In Rome, IMHO, the gallery not to miss is the Borghese. Both building and sculpture are fabulous. Reserve ahead. Timed tickets.

Don't miss the Pantheon in Rome, the dome that showed Brunelleschi how to build his.

Read Brunelleschi's Dome before you go to Rome and Venice.

Yes, it is said that Rome has everything, but no, not quite. I suggest Florence even for just a day to see Santa Croce, Porte Vecchio, the Duomo, the Baptistery Doors and The David. Maybe no time for a tour, but it is worth going to the Uffizi just to see the Botticelli's.
If you decide not to see other places in Tuscany, and have no time for nights in Florence, but want to see some of the great stuff in Florence, stash your luggage at the train station for the day on the way from Rome. See what you can, then on to Rome. Central Florence is really, really small. You can easily walk everywhere.

Personally, I love Assisi, but it is, I think, harder to get to than Sienna, which is beautiful, but different. You could not possibly do both, maybe no time for either. Someone else can tell you how best to do them.

Budget is fine.
Skip Switzerland this trip.
Check travel times carefully and never underestimate the time it will take from hotel to train, walking to sites, etc.
Sassafrass is online now  
Old Mar 6th, 2017, 06:42 AM
Join Date: Nov 2004
Posts: 7,160
Likes: 0
Received 0 Likes on 0 Posts
You mentioned architecture as an interest. Then you'll enjoy the whole cityscape of Venice and how they make those buildings look like they're floating.

In the vicinity of Venice are many buildings by the famous 16th century architect Palladio. He inspired many other architects including Thomas Jefferson's design of Monticello.

You can see Palladio's work in 2 churches in Venice, Il Redentore and San Giorgio Maggiore, and in and around the city of Vicenza, 45 minutes by train from Venice. Or you could take a slow trip by barge up the Brenta Canal to see the Palladian villas as the Venetians of the time would travel. (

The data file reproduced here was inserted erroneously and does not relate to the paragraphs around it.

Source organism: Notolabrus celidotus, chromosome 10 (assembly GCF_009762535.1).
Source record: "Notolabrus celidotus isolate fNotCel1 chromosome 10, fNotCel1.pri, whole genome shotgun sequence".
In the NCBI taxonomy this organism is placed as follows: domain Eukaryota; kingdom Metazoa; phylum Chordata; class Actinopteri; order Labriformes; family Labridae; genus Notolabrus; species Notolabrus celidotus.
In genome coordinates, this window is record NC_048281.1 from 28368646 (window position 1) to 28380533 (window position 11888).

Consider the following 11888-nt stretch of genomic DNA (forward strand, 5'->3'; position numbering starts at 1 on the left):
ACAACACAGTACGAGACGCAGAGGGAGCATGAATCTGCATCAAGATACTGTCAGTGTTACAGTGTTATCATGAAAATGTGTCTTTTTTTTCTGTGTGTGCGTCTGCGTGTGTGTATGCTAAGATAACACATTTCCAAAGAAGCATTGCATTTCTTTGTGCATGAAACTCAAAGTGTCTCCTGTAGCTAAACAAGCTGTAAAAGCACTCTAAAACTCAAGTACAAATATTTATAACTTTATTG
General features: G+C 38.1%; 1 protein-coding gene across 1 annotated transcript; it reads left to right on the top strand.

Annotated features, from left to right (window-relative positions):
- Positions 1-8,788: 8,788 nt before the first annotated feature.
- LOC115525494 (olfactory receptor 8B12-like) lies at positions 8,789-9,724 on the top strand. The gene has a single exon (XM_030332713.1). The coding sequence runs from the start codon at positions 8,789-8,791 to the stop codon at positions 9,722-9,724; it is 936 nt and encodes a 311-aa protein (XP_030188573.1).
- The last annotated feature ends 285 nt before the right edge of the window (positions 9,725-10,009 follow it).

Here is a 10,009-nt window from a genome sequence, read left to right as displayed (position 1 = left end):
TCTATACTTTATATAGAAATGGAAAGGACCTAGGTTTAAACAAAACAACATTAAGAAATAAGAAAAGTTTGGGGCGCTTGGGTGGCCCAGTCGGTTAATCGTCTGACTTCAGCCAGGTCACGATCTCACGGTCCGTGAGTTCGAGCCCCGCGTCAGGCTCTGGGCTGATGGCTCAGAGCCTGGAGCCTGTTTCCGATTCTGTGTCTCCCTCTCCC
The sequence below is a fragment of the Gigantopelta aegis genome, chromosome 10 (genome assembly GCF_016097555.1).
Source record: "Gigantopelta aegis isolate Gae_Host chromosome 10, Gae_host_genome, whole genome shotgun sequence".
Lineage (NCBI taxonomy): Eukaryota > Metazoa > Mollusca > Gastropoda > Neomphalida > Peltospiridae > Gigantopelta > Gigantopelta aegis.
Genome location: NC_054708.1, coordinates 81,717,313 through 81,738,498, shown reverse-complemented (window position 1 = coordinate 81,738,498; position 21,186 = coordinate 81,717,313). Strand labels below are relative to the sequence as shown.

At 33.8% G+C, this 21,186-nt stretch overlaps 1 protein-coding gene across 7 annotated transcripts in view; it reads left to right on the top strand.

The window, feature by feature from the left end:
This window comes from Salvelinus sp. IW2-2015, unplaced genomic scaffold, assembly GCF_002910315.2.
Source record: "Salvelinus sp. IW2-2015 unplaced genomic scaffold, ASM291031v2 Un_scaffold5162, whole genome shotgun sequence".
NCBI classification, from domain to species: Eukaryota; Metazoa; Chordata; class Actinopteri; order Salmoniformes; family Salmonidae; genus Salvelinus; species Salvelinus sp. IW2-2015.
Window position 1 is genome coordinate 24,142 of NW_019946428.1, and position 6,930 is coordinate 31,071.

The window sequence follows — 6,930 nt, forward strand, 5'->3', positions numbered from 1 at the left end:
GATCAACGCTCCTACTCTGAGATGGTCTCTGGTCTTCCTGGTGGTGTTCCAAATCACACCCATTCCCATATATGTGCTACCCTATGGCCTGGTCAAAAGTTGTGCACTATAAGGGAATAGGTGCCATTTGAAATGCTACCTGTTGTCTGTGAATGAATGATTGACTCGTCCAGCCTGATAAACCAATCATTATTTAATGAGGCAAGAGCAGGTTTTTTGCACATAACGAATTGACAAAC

Finally lots of fine examples of Renaissance architecture in Florence.
Mimar is offline  
Old Mar 6th, 2017, 07:18 AM
Join Date: Mar 2007
Posts: 3,078
Likes: 0
Received 0 Likes on 0 Posts
I agree with Bilbo that the regular ol' corporate beer is ubiquitous and will satisfy a "Bud man." But as a big fan of Italian craft beer ("birra artiginale"), I feel compelled to proclaim its existence--and quality! We have found it available in most restaurants, and we rarely visit major cities.
yorkshire is offline  
Old Mar 6th, 2017, 07:21 AM
Join Date: Jul 2006
Posts: 18,063
Likes: 0
Received 0 Likes on 0 Posts
yorkshire, I sit corrected, and I'll look out for it ;-)

and the Brenta canal is lovely, you can do it by boat or hire a bike.
bilboburgler is offline  
Old Mar 6th, 2017, 07:44 AM
Join Date: Mar 2007
Posts: 3,078
Likes: 0
Received 0 Likes on 0 Posts
Def do so Bilbo--if you like Belgian, you may find a rival. They make all types though--even IPAs.
yorkshire is offline  
Related Topics
Original Poster
Last Post
Mar 29th, 2015 09:37 AM
Sep 10th, 2006 08:39 AM
Mar 1st, 2006 11:57 AM
Feb 5th, 2006 07:48 AM
Feb 2nd, 2005 12:36 AM

Posting Rules
You may not post new threads
You may not post replies
You may not post attachments
You may not edit your posts

BB code is On
Smilies are On
[IMG] code is On
HTML code is Off
Trackbacks are Off
Pingbacks are Off
Refbacks are On

Thread Tools
Search this Thread

Contact Us - Archive - Advertising - Cookie Policy - Privacy Statement - Do Not Sell My Personal Information